Mar 9, 2018

PIH Haiti Earthquake Recovery March 2018 Update

Photo by Andrew Jones / Build Health International
Photo by Andrew Jones / Build Health International

Staff, stuff, space, and systems—those are the ingredients, says Dr. Paul Farmer, to strengthen a health care system. With the recent completion of a single facility in Haiti, made possible by your support, PIH has invested in all four.

The new state-of-the-art, 17,000-square-foot distribution center in Port-au-Prince dramatically increases warehouse space for PIH’s stock of lifesaving supplies, is climate controlled, and runs on a sophisticated open-source software system developed by PIH. The supply chain team can now easily find anything—from sterile gloves to lab tests, vitamins to scalpels—quickly pack it, and send it to a clinic. The result: clinics and hospitals provide better, more consistent care.

Before the distribution center opened, getting clinic staff the essential stuff they needed was a slow process. PIH’s supplies lived in a plywood warehouse that could not support a formal inventory system, nor store temperature-sensitive medication. Without refrigeration and a way to easily track materials within the warehouse, many drugs had to be stored off-site, and staff would spend days unloading shipping containers or packing trucks to get necessary tools to a clinic.

“Today we know exactly where we put our inventory. We can receive two containers and prepare three trucks to make deliveries to sites at the same time,” explains Villarson Avignon, supply chain director for PIH in Haiti.

There is still much more we can improve. The team could really use another 17,000 square feet, Avignon says. The difference, however, is already immeasurable for the supply chain team and for doctors, nurses, and patients throughout Haiti. “Nothing comparable,” says Avignon. “Day and night.”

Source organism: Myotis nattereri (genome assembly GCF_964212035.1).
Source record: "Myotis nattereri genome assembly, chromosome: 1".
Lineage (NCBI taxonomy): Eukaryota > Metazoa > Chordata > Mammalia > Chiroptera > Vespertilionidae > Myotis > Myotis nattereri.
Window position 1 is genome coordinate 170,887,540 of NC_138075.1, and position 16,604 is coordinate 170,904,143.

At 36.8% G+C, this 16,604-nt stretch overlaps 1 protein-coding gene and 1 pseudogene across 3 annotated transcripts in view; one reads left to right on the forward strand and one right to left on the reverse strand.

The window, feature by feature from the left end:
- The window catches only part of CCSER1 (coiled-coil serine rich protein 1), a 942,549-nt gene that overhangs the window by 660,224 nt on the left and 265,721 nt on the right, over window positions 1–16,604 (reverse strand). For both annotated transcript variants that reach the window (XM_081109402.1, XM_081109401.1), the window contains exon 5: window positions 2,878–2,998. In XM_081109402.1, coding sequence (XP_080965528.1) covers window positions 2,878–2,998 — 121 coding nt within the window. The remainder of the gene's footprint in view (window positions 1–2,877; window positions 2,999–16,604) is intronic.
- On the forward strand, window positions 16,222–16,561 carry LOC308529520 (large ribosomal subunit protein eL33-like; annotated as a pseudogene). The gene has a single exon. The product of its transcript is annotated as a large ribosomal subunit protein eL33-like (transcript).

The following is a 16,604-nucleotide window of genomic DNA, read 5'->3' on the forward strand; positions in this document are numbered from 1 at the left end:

Links:

Jan 3, 2018

Help PIH Respond to Peru Flooding Jan '18 Update

Thank you for standing in solidarity with Partners In Health / Socios en Salud as we provide medical care and social support throughout the slums of Lima and as people continue to rebuild their flood-damaged homes.

We’re pleased to share with you a piece of our continued work in Peru: helping teens manage HIV. A Partners In Health collaborator in Peru is examining why many teenagers are struggling to consistently take their HIV medication, and working with team members to improve care and support for the vulnerable, often-overlooked patient group. About 130 adolescents receive HIV care and treatment at National Children’s Hospital in Lima, but many of them struggle to routinely take their medication. In the most severe cases, adolescents stay in the hospital until they show steady improvement.

There’s great potential for very positive results: The development and increasing availability of antiretroviral therapy in recent decades means HIV is no longer a death sentence. But taking daily medication is crucial for enabling patients—of any age—to live full lives. 

The teen-focused project at National Children’s Hospital is still in its early stages, but PIH is making quick progress. We’ve piloted a support group for affected teens and have submitted a paper for publication in a medical journal. We’re also applying for grants to develop and study interventions to improve teens’ health. 

Please click here to read an interview with one of the project’s leaders.

Links:

Dec 20, 2017

Advent International/PIH Reach the Beach Update 2

Thank you so much for supporting Partners In Health!

The Reach the Beach relay was enjoyed by all, and was a massive fundraising success: thanks to generous folks like you, over $323,000 will be put towards PIH's work in Mexico and Rwanda.

Our staff and patients all over the world are incredibly grateful for your commitment to ensuring that all people, no matter where they live or how much money they have, can access high-quality health care and get well when they are sick.

Please visit us at https://www.pih.org/ to learn more about the life-saving work that you've made possible and how you can continue to be involved.

Thank you again!

 
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